Creature comforts: social networks, pets and the work associated with the management of long-term illness in the UK

Brooks, H., Rogers, A., Kapadia, D., Pilgrim, J., Reeves, D. and Vassilev, I. (2012) Creature comforts: social networks, pets and the work associated with the management of long-term illness in the UK. Chronic Illness (doi:10.1177/1742395312452620). (PMID:22777565).


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Objectives: To explore in the context of peoples’ personal social networks, the contribution that pets make to ‘the work’ associated with the management of long-term conditions.

Method: Mixed methods survey with nested parallel qualitative study; 300 participants were drawn from diabetes and chronic heart disease registers of General Practices across Greater Manchester in the North West of England. Notions of ‘work’ were used to describe the illness and everyday activities associated with chronic illness.

Results: Nineteen percent of participants identified at least one pet within their network. Pets contributed mostly to managing emotions (emotional work), to enhancing a sense of self identity (biographical work) and to a lesser extent practical tasks (everyday work). There were indicators that pets mediated relationships for people living with a long-term condition through very weak ties with others in domestic and community settings.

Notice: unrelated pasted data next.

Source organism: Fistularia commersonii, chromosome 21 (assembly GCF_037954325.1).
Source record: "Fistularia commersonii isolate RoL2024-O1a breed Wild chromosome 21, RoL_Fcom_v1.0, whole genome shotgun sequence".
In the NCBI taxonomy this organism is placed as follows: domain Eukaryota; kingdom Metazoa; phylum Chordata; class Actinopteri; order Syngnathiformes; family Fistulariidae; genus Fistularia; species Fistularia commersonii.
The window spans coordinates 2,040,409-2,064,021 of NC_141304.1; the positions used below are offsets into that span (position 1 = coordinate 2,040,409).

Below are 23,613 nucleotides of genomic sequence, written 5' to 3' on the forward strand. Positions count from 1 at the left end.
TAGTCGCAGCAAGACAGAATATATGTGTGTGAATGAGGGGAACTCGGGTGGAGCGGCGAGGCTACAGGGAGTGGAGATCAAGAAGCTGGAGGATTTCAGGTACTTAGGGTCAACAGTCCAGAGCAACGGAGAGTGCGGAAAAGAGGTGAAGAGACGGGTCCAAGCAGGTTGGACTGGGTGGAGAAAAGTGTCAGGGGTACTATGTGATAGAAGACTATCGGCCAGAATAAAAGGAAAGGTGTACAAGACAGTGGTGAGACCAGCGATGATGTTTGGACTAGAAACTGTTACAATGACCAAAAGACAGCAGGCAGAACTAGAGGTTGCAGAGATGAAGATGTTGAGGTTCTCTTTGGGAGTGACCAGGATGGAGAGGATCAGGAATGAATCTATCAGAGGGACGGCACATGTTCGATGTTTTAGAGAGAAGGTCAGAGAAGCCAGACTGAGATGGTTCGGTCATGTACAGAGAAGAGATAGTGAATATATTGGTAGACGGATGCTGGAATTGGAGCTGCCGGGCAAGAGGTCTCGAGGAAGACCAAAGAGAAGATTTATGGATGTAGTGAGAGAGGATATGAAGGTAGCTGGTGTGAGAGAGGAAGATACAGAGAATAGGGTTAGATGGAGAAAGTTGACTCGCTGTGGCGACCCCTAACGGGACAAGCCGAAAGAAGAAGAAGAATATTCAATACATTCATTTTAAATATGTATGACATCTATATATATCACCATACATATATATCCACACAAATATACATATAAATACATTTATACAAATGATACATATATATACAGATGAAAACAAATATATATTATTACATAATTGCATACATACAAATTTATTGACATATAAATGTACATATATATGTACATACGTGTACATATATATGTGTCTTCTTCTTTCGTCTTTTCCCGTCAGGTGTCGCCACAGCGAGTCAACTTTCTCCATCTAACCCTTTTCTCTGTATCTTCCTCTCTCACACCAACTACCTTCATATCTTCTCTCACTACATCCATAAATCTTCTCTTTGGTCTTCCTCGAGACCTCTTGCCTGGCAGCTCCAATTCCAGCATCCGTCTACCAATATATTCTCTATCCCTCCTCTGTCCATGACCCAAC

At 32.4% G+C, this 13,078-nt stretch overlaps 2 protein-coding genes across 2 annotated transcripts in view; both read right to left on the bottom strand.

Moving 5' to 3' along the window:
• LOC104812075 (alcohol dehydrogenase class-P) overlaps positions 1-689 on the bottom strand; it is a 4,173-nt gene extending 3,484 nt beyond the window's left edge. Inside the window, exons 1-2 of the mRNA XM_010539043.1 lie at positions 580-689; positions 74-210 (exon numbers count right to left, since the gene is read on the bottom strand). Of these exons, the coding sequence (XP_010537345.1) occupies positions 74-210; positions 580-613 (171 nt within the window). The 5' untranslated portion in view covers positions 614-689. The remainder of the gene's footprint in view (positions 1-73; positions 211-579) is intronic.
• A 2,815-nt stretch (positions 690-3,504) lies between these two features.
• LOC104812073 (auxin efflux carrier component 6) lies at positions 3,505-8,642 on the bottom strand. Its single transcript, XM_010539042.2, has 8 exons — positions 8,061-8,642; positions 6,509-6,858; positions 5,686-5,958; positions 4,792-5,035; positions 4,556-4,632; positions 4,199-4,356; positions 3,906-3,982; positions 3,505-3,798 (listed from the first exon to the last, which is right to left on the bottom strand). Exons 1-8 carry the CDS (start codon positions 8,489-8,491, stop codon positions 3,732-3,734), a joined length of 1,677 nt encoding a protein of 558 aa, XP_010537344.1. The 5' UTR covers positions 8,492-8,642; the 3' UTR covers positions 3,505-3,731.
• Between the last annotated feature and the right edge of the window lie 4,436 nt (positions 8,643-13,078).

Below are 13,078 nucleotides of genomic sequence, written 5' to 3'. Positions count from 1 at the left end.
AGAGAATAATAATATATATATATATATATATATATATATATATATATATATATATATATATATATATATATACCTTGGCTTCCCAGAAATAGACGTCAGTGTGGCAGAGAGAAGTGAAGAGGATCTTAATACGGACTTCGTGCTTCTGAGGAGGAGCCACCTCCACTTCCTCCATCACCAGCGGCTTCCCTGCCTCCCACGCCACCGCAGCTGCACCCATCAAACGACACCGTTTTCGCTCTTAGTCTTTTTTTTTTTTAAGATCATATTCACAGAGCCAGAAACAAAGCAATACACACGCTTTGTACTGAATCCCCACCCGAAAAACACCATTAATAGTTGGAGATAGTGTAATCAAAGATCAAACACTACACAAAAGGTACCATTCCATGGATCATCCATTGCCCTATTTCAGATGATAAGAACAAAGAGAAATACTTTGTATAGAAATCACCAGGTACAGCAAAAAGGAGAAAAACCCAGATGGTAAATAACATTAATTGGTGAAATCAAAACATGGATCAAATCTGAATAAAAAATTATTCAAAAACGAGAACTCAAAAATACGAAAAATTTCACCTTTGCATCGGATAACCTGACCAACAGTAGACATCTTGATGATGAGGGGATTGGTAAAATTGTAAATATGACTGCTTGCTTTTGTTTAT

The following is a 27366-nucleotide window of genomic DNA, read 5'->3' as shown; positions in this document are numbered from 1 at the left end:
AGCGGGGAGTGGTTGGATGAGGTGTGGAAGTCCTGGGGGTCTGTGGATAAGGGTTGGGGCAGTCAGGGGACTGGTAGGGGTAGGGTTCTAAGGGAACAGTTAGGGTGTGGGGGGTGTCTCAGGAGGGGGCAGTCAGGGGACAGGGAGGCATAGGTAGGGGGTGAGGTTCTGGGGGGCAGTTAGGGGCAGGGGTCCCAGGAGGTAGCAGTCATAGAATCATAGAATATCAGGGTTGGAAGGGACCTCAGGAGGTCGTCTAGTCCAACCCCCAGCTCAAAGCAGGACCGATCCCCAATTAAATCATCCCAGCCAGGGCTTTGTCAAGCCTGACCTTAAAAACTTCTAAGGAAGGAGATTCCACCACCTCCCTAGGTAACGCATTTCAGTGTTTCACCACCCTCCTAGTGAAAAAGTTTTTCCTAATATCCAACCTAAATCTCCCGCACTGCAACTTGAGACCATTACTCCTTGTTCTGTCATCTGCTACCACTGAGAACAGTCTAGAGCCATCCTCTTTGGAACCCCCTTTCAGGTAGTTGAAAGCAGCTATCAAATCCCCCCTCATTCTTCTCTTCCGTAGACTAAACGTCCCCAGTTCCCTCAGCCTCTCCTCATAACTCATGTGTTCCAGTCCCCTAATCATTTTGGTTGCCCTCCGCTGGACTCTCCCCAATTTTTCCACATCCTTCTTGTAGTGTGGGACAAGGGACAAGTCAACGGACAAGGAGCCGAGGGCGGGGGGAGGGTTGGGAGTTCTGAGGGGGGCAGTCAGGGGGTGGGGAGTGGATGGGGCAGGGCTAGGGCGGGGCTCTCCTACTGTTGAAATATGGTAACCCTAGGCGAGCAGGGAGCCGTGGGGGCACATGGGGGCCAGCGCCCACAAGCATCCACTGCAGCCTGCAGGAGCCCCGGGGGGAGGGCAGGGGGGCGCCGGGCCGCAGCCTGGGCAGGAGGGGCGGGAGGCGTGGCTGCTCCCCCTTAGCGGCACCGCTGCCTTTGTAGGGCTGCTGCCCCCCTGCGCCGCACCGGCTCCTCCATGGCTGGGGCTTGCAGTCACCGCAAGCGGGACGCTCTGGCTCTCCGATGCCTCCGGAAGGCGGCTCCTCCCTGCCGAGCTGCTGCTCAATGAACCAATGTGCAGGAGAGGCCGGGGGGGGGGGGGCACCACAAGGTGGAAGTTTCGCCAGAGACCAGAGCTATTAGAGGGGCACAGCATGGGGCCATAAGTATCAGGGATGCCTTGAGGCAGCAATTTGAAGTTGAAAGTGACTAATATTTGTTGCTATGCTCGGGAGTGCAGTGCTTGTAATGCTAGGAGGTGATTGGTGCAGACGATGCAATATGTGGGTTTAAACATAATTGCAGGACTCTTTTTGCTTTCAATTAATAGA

Conclusion: The findings suggest that pets have unique qualities and are not simply substitutes for human relationships in long-term condition management. The study has potential implications for furthering a social contextual analysis of chronic illness, the understanding of relationships, and the meaning and the role of companion animals in long-term condition management

Item Type: Article
Digital Object Identifier (DOI): doi:10.1177/1742395312452620
ISSNs: 1742-3953 (print)
Related URLs:
Keywords: pets, social networks, long-term conditions, self-management, illness work, mixed methods
Subjects: H Social Sciences > HV Social pathology. Social and public welfare
R Medicine > RA Public aspects of medicine
Divisions : Faculty of Health Sciences
ePrint ID: 346115
Accepted Date and Publication Date:
9 July 2012Made publicly available
Date Deposited: 11 Dec 2012 16:56
Last Modified: 31 Mar 2016 14:38

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